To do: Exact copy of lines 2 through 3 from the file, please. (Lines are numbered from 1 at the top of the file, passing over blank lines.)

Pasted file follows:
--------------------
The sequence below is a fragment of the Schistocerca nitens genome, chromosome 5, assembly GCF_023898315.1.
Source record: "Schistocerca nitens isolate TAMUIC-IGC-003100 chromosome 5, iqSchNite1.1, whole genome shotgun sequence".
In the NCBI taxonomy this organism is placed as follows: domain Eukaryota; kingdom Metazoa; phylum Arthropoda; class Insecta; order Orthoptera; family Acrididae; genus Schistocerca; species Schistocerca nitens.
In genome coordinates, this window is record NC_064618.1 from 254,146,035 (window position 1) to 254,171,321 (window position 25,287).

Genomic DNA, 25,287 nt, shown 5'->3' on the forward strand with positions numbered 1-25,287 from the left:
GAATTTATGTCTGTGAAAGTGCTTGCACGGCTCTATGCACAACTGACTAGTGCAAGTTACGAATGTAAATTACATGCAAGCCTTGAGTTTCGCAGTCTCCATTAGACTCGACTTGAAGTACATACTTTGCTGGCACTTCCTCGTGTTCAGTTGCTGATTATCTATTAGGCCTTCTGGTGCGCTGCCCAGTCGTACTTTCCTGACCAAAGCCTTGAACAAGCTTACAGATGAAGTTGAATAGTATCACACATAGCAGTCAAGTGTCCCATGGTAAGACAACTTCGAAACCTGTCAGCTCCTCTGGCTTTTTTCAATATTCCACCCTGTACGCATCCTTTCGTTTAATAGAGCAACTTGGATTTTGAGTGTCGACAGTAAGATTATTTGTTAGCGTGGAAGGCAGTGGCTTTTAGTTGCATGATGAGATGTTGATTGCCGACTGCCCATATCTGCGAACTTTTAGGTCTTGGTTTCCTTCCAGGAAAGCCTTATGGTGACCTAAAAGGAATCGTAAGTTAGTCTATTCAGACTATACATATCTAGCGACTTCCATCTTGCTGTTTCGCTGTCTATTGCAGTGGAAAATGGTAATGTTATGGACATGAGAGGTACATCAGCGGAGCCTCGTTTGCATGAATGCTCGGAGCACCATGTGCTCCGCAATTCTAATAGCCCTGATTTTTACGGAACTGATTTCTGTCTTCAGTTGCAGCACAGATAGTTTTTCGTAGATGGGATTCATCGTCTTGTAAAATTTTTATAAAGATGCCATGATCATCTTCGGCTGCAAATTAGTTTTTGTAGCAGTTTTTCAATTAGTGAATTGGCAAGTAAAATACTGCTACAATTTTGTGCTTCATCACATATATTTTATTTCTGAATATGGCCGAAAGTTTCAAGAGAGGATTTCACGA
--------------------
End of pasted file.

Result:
Source record: "Schistocerca nitens isolate TAMUIC-IGC-003100 chromosome 5, iqSchNite1.1, whole genome shotgun sequence".
In the NCBI taxonomy this organism is placed as follows: domain Eukaryota; kingdom Metazoa; phylum Arthropoda; class Insecta; order Orthoptera; family Acrididae; genus Schistocerca; species Schistocerca nitens.